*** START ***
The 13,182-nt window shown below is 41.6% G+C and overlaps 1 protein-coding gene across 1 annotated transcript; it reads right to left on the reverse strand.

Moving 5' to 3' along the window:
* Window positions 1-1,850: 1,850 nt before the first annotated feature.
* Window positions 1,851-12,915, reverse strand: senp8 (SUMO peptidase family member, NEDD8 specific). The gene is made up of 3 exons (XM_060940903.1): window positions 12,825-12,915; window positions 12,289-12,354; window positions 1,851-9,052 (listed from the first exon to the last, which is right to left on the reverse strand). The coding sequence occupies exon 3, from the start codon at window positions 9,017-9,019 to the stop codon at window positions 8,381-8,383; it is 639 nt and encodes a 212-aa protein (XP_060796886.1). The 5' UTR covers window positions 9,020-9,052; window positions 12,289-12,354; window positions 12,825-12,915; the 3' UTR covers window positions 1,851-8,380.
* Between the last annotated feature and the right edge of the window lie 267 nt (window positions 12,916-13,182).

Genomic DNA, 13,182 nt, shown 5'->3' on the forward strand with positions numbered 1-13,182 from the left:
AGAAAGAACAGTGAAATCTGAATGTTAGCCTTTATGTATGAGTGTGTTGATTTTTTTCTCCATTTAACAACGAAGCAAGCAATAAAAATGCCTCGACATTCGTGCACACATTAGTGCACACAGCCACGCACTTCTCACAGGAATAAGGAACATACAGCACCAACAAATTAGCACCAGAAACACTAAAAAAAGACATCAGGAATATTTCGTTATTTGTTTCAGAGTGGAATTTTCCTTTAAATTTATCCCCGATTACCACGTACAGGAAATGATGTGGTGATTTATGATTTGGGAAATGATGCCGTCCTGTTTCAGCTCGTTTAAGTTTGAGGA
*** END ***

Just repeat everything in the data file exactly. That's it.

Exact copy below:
The 13,182-nt window shown below is 41.6% G+C and overlaps 1 protein-coding gene across 1 annotated transcript; it reads right to left on the reverse strand.

Moving 5' to 3' along the window:
* Window positions 1-1,850: 1,850 nt before the first annotated feature.
* Window positions 1,851-12,915, reverse strand: senp8 (SUMO peptidase family member, NEDD8 specific). The gene is made up of 3 exons (XM_060940903.1): window positions 12,825-12,915; window positions 12,289-12,354; window positions 1,851-9,052 (listed from the first exon to the last, which is right to left on the reverse strand). The coding sequence occupies exon 3, from the start codon at window positions 9,017-9,019 to the stop codon at window positions 8,381-8,383; it is 639 nt and encodes a 212-aa protein (XP_060796886.1). The 5' UTR covers window positions 9,020-9,052; window positions 12,289-12,354; window positions 12,825-12,915; the 3' UTR covers window positions 1,851-8,380.
* Between the last annotated feature and the right edge of the window lie 267 nt (window positions 12,916-13,182).

Genomic DNA, 13,182 nt, shown 5'->3' on the forward strand with positions numbered 1-13,182 from the left:
AGAAAGAACAGTGAAATCTGAATGTTAGCCTTTATGTATGAGTGTGTTGATTTTTTTCTCCATTTAACAACGAAGCAAGCAATAAAAATGCCTCGACATTCGTGCACACATTAGTGCACACAGCCACGCACTTCTCACAGGAATAAGGAACATACAGCACCAACAAATTAGCACCAGAAACACTAAAAAAAGACATCAGGAATATTTCGTTATTTGTTTCAGAGTGGAATTTTCCTTTAAATTTATCCCCGATTACCACGTACAGGAAATGATGTGGTGATTTATGATTTGGGAAATGATGCCGTCCTGTTTCAGCTCGTTTAAGTTTGAGGA